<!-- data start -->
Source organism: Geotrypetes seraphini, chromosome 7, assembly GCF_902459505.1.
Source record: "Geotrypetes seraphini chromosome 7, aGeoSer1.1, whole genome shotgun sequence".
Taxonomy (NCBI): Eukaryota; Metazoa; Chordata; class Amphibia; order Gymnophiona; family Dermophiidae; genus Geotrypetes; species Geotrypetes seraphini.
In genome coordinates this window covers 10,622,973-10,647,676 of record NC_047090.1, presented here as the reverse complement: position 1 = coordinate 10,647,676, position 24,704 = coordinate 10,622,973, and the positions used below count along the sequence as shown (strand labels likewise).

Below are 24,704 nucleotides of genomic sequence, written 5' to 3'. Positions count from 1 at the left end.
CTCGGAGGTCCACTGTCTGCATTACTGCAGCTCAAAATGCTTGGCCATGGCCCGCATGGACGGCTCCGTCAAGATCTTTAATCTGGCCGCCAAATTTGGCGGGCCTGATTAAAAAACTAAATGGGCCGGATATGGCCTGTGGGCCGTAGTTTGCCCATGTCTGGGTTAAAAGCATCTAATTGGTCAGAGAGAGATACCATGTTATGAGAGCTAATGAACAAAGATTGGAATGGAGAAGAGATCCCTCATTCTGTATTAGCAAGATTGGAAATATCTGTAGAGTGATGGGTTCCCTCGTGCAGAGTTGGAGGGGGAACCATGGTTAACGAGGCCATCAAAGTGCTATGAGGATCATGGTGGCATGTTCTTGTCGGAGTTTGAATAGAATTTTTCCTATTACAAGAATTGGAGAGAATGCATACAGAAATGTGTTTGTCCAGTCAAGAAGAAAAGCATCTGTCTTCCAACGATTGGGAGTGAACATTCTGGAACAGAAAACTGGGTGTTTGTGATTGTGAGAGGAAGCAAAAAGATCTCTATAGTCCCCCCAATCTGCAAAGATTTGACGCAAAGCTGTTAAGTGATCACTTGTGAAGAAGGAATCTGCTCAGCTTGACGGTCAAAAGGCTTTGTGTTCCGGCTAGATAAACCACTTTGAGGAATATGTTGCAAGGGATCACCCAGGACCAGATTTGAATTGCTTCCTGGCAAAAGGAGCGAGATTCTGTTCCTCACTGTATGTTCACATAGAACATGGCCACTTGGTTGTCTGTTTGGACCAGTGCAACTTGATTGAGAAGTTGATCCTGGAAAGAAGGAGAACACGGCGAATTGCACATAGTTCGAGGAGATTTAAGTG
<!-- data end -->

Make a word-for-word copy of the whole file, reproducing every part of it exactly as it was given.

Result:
Source organism: Geotrypetes seraphini, chromosome 7, assembly GCF_902459505.1.
Source record: "Geotrypetes seraphini chromosome 7, aGeoSer1.1, whole genome shotgun sequence".
Taxonomy (NCBI): Eukaryota; Metazoa; Chordata; class Amphibia; order Gymnophiona; family Dermophiidae; genus Geotrypetes; species Geotrypetes seraphini.
In genome coordinates this window covers 10,622,973-10,647,676 of record NC_047090.1, presented here as the reverse complement: position 1 = coordinate 10,647,676, position 24,704 = coordinate 10,622,973, and the positions used below count along the sequence as shown (strand labels likewise).

Below are 24,704 nucleotides of genomic sequence, written 5' to 3'. Positions count from 1 at the left end.
CTCGGAGGTCCACTGTCTGCATTACTGCAGCTCAAAATGCTTGGCCATGGCCCGCATGGACGGCTCCGTCAAGATCTTTAATCTGGCCGCCAAATTTGGCGGGCCTGATTAAAAAACTAAATGGGCCGGATATGGCCTGTGGGCCGTAGTTTGCCCATGTCTGGGTTAAAAGCATCTAATTGGTCAGAGAGAGATACCATGTTATGAGAGCTAATGAACAAAGATTGGAATGGAGAAGAGATCCCTCATTCTGTATTAGCAAGATTGGAAATATCTGTAGAGTGATGGGTTCCCTCGTGCAGAGTTGGAGGGGGAACCATGGTTAACGAGGCCATCAAAGTGCTATGAGGATCATGGTGGCATGTTCTTGTCGGAGTTTGAATAGAATTTTTCCTATTACAAGAATTGGAGAGAATGCATACAGAAATGTGTTTGTCCAGTCAAGAAGAAAAGCATCTGTCTTCCAACGATTGGGAGTGAACATTCTGGAACAGAAAACTGGGTGTTTGTGATTGTGAGAGGAAGCAAAAAGATCTCTATAGTCCCCCCAATCTGCAAAGATTTGACGCAAAGCTGTTAAGTGATCACTTGTGAAGAAGGAATCTGCTCAGCTTGACGGTCAAAAGGCTTTGTGTTCCGGCTAGATAAACCACTTTGAGGAATATGTTGCAAGGGATCACCCAGGACCAGATTTGAATTGCTTCCTGGCAAAAGGAGCGAGATTCTGTTCCTCACTGTATGTTCACATAGAACATGGCCACTTGGTTGTCTGTTTGGACCAGTGCAACTTGATTGAGAAGTTGATCCTGGAAAGAAGGAGAACACGGCGAATTGCACATAGTTCGAGGAGATTTAAGTG